Any person possessing common sense would know that anybody with the kind of fortune that Mitt Romney has would be swarmed by the IRS at the first hint of impropriety. The Democrats ask a simple question which sounds logical at first blush. They want to know if Romney has nothing to hide, then why will he not release his tax records. It would be interesting if Mitt Romney were to call a press conference and declare that one of Harry Reid’s mistresses has said that she has witnessed Reid beating his wife on numerous occasions. He could add that the mistress will not identify herself, but if Reid is not a wife beater, he should come forward and prove it. Of course the reason Romney does not release his records is that if those records found their ways into the Democrats’ desperate paws, they would be able to twist the numbers in any creative way they wanted to suit their purposes. Harry Reid’s spokesman, Adam Jentleson recently said that this tax issue is the biggest issue of the campaign. Given the state of his party’s jobs record, he had better hope so.
Rich Santorum won the Iowa caucuses and has positioned himself as a front-runner. One candidate surges ahead and then dramatically drops down in the polls. The American voter appears uncertain when it comes to choosing a candidate for the GOP nomination. The Santorum 2012 taxes and overall tax plan require closer attention. The United States deficit and rising unemployment continue to be the hot topics in this race.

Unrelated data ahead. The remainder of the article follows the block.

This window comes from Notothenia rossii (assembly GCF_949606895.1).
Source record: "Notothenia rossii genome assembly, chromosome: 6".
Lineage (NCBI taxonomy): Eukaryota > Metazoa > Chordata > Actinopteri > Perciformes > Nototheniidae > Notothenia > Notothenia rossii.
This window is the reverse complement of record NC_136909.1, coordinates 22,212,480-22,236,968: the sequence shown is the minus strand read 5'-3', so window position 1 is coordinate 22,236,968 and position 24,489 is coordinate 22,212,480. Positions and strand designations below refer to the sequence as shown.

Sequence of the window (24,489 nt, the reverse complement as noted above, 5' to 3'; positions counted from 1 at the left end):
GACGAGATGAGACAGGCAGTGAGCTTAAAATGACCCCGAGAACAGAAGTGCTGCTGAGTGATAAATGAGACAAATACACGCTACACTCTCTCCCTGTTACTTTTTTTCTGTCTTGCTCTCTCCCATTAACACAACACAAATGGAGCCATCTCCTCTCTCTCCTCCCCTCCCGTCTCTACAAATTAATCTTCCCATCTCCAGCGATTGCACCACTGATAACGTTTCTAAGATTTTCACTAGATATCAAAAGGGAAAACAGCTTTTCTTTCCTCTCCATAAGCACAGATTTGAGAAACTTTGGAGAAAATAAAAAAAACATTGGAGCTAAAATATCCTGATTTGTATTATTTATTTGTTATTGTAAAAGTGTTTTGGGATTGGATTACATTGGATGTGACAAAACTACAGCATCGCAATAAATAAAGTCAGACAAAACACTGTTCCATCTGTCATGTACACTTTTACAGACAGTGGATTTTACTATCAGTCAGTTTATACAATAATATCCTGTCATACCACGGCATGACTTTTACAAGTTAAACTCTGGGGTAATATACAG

The Santorum tax plan it is estimated would cut taxes by one-trillion by 2015. A higher the deficit the will lower the value of the American dollar. He promises to cut taxes for individuals making forty-thousand or more a year. His plan would increase the overall spending power of the average American, by increasing their incomes by lowering their tax rates. His plan would create two tax brackets of ten percent and twenty percent. He would lower capital gains taxes to twelve percent from fifteen percent and increase the child exemption for individuals threefold. The biggest tax breaks would go to corporations that would pay around seventeen and a half percent, which is half of what they currently pay. Companies based in the United State would not be required to pay any taxes. This tax measure allegedly would encourage companies to invest in home based industries.
Santorum’s tax plan is designed to increase the nation’s economic growth, but it is based on systems that have not reduced the deficit or increased employment. Giving Companies substantial tax cuts and incentives has not reduced the deficit, or created more jobs. The nation deserves a better tax plan.